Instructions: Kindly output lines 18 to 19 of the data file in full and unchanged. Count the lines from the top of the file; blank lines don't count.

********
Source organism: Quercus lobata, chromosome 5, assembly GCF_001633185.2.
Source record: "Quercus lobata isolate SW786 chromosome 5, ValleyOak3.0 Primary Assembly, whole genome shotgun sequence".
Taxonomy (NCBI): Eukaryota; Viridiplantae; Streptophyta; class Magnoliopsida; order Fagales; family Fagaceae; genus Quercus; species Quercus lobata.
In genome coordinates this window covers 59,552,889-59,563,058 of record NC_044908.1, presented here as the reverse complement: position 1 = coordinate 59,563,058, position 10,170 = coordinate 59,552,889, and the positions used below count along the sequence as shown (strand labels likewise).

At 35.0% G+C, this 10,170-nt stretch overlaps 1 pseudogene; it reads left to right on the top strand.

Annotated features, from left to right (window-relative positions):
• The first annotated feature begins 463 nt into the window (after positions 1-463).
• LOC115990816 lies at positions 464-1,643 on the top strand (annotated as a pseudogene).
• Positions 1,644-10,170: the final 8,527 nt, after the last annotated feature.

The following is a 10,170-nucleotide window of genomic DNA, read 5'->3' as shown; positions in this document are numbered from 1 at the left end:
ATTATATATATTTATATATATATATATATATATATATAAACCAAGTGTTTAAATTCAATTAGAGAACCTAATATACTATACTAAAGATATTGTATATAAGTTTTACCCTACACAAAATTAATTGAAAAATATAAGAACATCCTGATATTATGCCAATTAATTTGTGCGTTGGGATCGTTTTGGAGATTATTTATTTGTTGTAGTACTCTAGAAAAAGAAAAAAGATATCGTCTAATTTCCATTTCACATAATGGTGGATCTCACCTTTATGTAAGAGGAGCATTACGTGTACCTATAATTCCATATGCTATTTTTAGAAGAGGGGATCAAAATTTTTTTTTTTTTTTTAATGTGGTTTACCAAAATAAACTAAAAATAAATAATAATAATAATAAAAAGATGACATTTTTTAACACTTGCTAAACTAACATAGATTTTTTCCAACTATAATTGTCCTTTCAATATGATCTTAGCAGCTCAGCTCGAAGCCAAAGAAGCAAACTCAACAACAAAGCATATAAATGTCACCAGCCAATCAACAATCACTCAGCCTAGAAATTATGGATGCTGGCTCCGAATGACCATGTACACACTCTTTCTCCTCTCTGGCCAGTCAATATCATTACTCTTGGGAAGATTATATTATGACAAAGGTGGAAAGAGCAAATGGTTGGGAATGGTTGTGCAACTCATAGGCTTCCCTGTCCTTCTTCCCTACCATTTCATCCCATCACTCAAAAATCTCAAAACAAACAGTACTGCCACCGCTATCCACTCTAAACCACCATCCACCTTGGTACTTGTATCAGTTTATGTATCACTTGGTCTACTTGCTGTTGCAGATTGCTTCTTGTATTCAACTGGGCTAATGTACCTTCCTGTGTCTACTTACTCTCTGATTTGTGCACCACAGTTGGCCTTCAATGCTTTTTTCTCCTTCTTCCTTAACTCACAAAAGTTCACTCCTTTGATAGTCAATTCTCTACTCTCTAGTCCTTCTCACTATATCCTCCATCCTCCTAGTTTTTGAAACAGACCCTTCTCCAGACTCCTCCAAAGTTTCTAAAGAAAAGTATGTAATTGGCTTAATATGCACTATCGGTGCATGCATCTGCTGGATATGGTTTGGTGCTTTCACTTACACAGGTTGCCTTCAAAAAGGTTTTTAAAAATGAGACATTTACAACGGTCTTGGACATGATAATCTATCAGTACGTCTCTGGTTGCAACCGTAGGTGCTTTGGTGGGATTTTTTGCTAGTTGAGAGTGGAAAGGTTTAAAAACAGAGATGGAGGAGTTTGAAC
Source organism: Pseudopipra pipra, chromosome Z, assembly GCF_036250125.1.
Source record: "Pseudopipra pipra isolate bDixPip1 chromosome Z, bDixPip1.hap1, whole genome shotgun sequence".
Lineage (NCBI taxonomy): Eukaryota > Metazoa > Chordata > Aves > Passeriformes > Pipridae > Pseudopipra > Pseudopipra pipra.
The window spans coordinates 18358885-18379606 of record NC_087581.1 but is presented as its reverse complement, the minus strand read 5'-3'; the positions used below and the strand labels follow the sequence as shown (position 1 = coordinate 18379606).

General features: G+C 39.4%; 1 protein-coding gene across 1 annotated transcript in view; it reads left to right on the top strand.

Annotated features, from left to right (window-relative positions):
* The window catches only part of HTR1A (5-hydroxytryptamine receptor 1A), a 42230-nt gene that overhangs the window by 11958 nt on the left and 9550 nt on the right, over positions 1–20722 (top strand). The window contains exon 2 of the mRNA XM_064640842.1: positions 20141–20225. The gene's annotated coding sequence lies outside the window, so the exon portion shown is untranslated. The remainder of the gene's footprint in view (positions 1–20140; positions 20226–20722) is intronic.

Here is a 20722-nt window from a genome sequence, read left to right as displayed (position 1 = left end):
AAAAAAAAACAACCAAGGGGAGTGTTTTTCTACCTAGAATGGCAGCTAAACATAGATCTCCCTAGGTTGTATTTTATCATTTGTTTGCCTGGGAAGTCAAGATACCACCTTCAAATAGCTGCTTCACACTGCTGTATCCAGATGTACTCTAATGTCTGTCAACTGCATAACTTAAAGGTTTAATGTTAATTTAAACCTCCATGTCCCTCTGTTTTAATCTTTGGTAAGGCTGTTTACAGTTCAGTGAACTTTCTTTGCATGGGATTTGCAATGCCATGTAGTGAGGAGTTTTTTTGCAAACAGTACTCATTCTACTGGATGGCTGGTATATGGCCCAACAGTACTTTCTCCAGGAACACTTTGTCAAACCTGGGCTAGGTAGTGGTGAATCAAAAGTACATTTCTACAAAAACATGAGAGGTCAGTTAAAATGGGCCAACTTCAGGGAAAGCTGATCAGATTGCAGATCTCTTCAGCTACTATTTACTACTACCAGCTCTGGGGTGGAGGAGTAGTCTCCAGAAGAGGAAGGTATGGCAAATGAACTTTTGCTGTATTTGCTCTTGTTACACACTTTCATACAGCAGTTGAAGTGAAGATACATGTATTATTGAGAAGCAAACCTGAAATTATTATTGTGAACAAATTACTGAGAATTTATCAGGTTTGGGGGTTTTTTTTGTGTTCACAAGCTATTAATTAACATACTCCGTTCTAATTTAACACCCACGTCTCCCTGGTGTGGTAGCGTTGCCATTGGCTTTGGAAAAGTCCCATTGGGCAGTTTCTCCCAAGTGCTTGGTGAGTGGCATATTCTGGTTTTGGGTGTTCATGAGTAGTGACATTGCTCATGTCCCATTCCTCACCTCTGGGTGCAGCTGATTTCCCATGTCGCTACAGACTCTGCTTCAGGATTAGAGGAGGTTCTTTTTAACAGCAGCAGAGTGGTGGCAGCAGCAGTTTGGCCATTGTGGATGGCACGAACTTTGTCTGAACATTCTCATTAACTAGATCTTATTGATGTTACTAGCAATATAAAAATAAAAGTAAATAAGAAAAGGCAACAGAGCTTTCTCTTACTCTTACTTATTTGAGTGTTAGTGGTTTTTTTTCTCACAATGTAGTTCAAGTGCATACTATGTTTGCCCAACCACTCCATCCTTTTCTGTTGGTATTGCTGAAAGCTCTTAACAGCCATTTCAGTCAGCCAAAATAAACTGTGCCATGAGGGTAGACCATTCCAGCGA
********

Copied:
* The window catches only part of HTR1A (5-hydroxytryptamine receptor 1A), a 42230-nt gene that overhangs the window by 11958 nt on the left and 9550 nt on the right, over positions 1–20722 (top strand). The window contains exon 2 of the mRNA XM_064640842.1: positions 20141–20225. The gene's annotated coding sequence lies outside the window, so the exon portion shown is untranslated. The remainder of the gene's footprint in view (positions 1–20140; positions 20226–20722) is intronic.

Here is a 20722-nt window from a genome sequence, read left to right as displayed (position 1 = left end):